HOLLYWOOD SNOW

Eddie had a misunderstanding about movies, about what they were. I noticed it one night when we were watching Groundhog Day, starring Bill Murray. Wait, look at that scene, he said. Look at the snow. Don't you think there's something sneaky about that snow? Dreamy white shreds settled on Andie MacDowell's shoulder. They were building a snowman for the umpteenth time. Watch that snowflake, he said. I've been watching. It never melts. I have all my eyes on this snow, he said. I hadn't spoken for the last three hours, but he went on, talking to me like we were part of the same thing, like we shared these thoughts. Eddie said: They change the camera angle, sure. They make like you're seeing the same thing from a different place. 

Text by Alexandra Kleeman / Images by Lukas Korschan

 

 
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They do it to mix you up. They don't want you to see that the snow is fucked.

I watched him, his mouth talking, opening onto a tongue still bright from cheetos. He picked up the empty bag and tipped it backward down his narrow hole.

Then every single day it was “that plastic rain, that Hollywood snow.” He talked about it more the less I said. Said Eddie: “That sham weather out in LA is gonna kill us all when it mixes in with the real water.”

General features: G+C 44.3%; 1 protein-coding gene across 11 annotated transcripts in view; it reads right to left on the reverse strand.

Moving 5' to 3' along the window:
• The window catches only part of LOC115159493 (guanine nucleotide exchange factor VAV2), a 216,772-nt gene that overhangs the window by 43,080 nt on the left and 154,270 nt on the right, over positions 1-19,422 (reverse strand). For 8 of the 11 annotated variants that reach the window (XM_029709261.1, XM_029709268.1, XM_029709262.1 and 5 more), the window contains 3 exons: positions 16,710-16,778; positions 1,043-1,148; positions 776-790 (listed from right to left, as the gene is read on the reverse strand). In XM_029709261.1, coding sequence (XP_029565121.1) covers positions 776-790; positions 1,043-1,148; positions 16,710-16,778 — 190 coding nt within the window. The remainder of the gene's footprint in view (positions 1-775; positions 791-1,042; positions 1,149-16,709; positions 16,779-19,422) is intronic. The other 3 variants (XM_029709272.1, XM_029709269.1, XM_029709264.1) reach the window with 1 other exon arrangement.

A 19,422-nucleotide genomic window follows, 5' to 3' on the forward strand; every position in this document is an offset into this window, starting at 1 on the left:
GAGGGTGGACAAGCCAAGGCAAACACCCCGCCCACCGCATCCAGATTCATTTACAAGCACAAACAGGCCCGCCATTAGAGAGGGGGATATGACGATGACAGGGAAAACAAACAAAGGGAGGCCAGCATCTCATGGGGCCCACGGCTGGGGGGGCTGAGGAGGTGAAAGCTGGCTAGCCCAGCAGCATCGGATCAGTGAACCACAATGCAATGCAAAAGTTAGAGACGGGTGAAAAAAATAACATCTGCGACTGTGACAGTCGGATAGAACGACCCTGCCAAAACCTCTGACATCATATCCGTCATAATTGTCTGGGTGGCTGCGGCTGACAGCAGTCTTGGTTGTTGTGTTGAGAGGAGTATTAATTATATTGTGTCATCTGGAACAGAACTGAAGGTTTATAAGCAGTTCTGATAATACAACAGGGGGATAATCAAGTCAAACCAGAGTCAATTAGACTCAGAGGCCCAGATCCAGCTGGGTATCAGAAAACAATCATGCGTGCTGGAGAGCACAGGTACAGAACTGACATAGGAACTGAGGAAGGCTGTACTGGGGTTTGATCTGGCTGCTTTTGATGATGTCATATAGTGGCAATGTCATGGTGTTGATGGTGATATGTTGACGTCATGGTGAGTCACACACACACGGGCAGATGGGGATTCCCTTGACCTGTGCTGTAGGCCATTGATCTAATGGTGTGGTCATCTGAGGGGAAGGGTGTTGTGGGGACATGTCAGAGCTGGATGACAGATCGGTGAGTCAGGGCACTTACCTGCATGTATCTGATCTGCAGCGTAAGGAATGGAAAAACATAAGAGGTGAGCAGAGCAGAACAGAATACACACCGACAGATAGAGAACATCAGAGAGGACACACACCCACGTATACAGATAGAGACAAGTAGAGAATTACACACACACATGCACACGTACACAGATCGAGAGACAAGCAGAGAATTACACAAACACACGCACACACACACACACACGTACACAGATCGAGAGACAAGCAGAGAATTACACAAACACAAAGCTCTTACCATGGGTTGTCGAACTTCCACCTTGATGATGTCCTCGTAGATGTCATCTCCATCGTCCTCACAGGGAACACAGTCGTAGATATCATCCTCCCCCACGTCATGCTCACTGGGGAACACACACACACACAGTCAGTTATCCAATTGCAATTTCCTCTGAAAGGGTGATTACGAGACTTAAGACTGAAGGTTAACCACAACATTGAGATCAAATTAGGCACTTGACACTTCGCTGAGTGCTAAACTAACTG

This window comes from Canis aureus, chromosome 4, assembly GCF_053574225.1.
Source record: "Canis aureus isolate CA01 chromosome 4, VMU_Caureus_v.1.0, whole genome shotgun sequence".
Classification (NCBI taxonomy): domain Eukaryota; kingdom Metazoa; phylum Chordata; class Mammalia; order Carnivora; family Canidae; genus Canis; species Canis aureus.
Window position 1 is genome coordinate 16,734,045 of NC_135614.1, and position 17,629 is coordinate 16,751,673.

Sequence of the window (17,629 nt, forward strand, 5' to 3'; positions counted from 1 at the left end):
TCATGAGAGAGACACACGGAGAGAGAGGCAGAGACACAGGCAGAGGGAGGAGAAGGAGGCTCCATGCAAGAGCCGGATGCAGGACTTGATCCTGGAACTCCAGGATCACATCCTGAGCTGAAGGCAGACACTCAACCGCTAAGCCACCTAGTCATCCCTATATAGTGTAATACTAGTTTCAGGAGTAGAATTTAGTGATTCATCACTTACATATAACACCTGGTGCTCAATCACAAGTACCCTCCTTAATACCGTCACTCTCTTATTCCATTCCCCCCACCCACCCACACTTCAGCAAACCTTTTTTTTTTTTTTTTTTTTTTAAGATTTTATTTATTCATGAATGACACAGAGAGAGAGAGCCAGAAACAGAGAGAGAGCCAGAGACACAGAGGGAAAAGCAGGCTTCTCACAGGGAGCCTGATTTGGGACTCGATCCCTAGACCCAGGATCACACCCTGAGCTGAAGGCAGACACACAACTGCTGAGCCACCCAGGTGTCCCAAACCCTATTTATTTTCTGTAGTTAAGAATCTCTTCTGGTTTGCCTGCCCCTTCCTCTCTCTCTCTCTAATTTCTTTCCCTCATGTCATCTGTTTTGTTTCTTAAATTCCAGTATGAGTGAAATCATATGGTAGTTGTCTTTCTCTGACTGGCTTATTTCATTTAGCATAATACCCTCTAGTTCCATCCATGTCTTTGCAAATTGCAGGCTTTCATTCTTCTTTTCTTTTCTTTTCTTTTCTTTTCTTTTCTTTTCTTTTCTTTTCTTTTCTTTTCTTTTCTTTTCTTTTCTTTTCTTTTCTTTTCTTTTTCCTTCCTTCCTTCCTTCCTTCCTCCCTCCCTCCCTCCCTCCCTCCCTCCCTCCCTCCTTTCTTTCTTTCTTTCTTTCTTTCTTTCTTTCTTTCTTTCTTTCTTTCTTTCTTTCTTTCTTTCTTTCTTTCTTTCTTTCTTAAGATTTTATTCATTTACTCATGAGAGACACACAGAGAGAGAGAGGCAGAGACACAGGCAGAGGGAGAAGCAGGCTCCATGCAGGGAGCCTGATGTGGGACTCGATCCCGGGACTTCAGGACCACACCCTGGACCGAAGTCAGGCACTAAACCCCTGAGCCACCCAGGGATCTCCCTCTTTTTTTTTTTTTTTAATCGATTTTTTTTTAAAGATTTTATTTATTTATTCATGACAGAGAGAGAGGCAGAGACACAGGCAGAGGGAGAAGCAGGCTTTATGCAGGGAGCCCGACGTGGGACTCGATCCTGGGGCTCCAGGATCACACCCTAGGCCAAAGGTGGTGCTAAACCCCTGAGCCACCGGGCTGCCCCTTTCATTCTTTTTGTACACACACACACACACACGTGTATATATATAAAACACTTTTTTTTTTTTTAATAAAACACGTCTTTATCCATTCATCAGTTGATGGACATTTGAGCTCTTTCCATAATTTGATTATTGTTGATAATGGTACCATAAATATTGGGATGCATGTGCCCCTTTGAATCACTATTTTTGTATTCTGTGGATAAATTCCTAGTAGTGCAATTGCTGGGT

Outside it was lousy with real water. It was lousy and wet, wet enough to wash the color from dirt. Then, all of a sudden, it was dry for months in a row. Lawns turned to dust and rolled away. There was animal fat in the plumbing. Things half-worked, then they started working less.

I came in from outdoors and dipped my fingers in cola, slid them in to scrub the dust from my mouth. I spit sweet sludge in the other room, in the not-TV room, as Eddie shouted words that were waterier than the words he began shouting weeks ago, sogged down with saliva and blurry at the rims. The only intact piece wasn't even a real word: Dollwater, he was saying, over and over again.

But me, I knew the difference between movies and real life, between fake weather and the weather we only wished was fake. I knew the difference, but still it didn't sound all bad.  Swallowing the plastic water to become plastic myself. Letting the fake liquid turn me fake too, then going outdoors to feel the dollwater bouncing off my dollskin with little plastic sounds, washing off me like plastic off plastic, not dirtying you up on the top layer the way that the real weather did.

But me, I knew the difference between movies and real life, between fake weather and the weather we only wished was fake. I knew the difference, but still it didn't sound all bad. Swallowing the plastic water to become plastic myself. Letting the fake liquid turn me fake too, then going outdoors to feel the dollwater bouncing off my dollskin with little plastic sounds, washing off me like plastic off plastic, not dirtying you up on the top layer the way that the real weather did.